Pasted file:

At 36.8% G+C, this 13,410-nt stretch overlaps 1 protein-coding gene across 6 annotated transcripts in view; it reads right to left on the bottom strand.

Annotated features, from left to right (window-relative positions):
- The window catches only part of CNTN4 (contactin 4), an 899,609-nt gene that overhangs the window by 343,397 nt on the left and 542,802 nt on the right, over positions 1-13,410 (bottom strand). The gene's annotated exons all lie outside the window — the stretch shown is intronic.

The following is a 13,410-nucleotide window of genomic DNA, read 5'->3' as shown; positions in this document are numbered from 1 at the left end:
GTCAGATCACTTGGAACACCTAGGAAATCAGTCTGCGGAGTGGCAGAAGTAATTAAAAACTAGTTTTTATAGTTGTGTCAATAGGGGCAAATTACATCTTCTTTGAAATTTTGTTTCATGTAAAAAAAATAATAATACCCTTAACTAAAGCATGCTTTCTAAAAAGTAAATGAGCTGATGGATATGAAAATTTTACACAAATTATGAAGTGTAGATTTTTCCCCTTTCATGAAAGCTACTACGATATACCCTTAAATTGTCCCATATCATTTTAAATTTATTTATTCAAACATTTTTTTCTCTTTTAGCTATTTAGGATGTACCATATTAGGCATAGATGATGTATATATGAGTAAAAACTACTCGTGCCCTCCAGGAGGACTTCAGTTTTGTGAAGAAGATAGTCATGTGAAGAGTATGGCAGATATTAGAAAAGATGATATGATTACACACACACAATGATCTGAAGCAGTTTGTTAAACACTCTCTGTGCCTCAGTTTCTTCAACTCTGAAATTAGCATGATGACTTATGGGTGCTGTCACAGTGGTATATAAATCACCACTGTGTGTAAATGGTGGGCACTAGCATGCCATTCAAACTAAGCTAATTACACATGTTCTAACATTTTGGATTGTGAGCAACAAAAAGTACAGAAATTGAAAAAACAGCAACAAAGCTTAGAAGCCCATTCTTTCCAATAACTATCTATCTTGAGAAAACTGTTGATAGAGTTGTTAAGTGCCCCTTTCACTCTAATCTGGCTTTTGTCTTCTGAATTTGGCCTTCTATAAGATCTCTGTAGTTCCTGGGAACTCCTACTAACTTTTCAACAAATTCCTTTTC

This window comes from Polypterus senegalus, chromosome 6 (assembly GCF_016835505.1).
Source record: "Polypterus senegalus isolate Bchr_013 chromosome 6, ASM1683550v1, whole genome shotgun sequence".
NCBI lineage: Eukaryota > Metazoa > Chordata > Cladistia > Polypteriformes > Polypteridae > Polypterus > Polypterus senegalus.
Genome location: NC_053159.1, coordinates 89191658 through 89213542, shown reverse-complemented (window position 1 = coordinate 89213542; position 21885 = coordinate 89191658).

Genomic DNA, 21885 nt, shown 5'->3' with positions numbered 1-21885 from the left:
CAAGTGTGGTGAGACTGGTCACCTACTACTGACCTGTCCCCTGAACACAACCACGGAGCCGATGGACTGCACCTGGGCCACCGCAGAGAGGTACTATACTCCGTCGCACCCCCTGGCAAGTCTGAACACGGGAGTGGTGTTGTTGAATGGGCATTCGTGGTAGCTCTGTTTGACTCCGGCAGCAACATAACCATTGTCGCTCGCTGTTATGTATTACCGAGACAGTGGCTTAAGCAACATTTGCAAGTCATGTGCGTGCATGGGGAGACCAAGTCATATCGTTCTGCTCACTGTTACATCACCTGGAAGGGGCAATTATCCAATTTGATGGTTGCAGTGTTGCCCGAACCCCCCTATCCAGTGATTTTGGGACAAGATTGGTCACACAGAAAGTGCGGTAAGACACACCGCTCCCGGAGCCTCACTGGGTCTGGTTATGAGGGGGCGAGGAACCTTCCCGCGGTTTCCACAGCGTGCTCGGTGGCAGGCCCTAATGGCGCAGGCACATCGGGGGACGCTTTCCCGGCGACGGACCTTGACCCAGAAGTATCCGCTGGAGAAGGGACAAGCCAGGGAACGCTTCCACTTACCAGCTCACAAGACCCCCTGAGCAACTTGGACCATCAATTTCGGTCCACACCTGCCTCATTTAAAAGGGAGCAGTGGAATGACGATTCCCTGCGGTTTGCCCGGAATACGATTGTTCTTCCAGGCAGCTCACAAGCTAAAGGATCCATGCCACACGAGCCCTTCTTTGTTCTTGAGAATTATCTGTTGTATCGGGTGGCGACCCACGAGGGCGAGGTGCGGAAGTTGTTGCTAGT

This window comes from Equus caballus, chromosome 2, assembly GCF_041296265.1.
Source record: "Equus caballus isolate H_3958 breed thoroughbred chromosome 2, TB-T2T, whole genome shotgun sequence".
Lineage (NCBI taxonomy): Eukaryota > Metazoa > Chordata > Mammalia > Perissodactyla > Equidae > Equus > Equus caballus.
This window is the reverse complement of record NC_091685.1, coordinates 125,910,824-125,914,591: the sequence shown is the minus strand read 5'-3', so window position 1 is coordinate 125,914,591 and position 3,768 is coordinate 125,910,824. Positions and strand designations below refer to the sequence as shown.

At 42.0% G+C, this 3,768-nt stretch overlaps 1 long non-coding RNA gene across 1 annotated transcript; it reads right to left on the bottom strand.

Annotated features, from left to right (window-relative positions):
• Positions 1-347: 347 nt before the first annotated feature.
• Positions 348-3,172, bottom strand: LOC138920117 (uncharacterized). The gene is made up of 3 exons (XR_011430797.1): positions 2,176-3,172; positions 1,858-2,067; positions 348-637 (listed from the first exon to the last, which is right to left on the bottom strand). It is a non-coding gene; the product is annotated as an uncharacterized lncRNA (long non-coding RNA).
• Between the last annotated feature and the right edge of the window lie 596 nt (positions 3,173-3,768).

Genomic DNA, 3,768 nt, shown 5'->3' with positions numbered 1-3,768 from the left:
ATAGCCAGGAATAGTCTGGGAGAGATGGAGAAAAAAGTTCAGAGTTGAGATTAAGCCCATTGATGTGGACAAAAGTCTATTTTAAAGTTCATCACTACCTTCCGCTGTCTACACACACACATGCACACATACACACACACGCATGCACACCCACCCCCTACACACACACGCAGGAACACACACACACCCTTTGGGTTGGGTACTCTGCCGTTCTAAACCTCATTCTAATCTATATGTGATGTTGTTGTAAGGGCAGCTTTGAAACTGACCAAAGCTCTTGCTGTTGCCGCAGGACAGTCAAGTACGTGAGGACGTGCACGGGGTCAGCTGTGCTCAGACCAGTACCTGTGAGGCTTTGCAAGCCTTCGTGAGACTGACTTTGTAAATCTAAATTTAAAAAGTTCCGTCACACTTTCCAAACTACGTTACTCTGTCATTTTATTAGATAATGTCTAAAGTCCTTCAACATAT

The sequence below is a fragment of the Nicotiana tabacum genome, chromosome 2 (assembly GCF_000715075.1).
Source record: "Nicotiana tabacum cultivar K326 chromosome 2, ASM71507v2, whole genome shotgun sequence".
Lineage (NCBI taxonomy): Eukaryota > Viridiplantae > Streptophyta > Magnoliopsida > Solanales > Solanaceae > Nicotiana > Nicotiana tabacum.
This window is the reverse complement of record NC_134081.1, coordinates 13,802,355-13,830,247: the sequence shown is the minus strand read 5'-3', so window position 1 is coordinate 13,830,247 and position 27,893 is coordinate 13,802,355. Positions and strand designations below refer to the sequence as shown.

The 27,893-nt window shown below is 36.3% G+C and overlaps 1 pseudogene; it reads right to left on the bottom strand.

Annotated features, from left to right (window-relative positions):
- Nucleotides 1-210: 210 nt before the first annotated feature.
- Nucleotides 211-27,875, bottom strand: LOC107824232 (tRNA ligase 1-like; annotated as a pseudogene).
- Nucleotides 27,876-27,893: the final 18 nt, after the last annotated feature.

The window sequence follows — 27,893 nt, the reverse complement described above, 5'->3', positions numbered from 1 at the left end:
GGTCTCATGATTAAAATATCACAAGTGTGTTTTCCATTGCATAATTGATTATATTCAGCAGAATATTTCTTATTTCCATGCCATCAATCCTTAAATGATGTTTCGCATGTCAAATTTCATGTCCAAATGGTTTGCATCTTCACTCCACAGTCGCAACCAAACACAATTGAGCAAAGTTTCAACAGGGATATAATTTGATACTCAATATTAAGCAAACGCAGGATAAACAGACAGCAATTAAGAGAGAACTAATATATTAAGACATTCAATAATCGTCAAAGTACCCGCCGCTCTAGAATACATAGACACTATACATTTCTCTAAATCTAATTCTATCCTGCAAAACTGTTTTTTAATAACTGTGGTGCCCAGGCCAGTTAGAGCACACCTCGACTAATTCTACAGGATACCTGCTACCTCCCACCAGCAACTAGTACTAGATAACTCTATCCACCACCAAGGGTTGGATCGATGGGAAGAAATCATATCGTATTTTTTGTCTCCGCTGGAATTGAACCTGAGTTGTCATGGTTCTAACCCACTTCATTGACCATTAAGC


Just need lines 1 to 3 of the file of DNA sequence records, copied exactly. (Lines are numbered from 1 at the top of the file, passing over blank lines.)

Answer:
At 36.8% G+C, this 13,410-nt stretch overlaps 1 protein-coding gene across 6 annotated transcripts in view; it reads right to left on the bottom strand.

Annotated features, from left to right (window-relative positions):
- The window catches only part of CNTN4 (contactin 4), an 899,609-nt gene that overhangs the window by 343,397 nt on the left and 542,802 nt on the right, over positions 1-13,410 (bottom strand). The gene's annotated exons all lie outside the window — the stretch shown is intronic.